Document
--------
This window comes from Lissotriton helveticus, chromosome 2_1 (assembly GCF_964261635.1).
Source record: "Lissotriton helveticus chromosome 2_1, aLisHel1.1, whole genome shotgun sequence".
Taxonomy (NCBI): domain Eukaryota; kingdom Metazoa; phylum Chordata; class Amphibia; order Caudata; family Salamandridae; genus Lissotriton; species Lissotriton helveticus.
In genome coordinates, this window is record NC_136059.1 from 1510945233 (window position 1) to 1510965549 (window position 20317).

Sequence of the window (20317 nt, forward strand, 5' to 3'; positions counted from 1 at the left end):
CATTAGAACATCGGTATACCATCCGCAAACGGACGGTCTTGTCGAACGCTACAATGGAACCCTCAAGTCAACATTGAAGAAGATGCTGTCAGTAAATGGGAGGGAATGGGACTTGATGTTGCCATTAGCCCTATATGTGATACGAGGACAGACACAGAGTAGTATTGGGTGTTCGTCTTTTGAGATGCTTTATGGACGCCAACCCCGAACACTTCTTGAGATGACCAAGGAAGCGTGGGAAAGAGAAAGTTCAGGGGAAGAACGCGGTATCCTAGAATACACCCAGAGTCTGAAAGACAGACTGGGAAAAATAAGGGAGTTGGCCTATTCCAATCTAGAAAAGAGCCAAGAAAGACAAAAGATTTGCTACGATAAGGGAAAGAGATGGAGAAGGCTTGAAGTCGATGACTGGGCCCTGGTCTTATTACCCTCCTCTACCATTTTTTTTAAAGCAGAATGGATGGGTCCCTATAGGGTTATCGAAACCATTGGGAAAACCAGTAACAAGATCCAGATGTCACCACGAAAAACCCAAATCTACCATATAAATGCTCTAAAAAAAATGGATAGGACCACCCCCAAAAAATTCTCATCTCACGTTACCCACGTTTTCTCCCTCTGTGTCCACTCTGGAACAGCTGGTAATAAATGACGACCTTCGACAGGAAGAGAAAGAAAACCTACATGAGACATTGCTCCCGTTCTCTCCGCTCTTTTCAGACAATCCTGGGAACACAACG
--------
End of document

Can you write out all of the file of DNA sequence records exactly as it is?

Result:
This window comes from Lissotriton helveticus, chromosome 2_1 (assembly GCF_964261635.1).
Source record: "Lissotriton helveticus chromosome 2_1, aLisHel1.1, whole genome shotgun sequence".
Taxonomy (NCBI): domain Eukaryota; kingdom Metazoa; phylum Chordata; class Amphibia; order Caudata; family Salamandridae; genus Lissotriton; species Lissotriton helveticus.
In genome coordinates, this window is record NC_136059.1 from 1510945233 (window position 1) to 1510965549 (window position 20317).

Sequence of the window (20317 nt, forward strand, 5' to 3'; positions counted from 1 at the left end):
CATTAGAACATCGGTATACCATCCGCAAACGGACGGTCTTGTCGAACGCTACAATGGAACCCTCAAGTCAACATTGAAGAAGATGCTGTCAGTAAATGGGAGGGAATGGGACTTGATGTTGCCATTAGCCCTATATGTGATACGAGGACAGACACAGAGTAGTATTGGGTGTTCGTCTTTTGAGATGCTTTATGGACGCCAACCCCGAACACTTCTTGAGATGACCAAGGAAGCGTGGGAAAGAGAAAGTTCAGGGGAAGAACGCGGTATCCTAGAATACACCCAGAGTCTGAAAGACAGACTGGGAAAAATAAGGGAGTTGGCCTATTCCAATCTAGAAAAGAGCCAAGAAAGACAAAAGATTTGCTACGATAAGGGAAAGAGATGGAGAAGGCTTGAAGTCGATGACTGGGCCCTGGTCTTATTACCCTCCTCTACCATTTTTTTTAAAGCAGAATGGATGGGTCCCTATAGGGTTATCGAAACCATTGGGAAAACCAGTAACAAGATCCAGATGTCACCACGAAAAACCCAAATCTACCATATAAATGCTCTAAAAAAAATGGATAGGACCACCCCCAAAAAATTCTCATCTCACGTTACCCACGTTTTCTCCCTCTGTGTCCACTCTGGAACAGCTGGTAATAAATGACGACCTTCGACAGGAAGAGAAAGAAAACCTACATGAGACATTGCTCCCGTTCTCTCCGCTCTTTTCAGACAATCCTGGGAACACAACG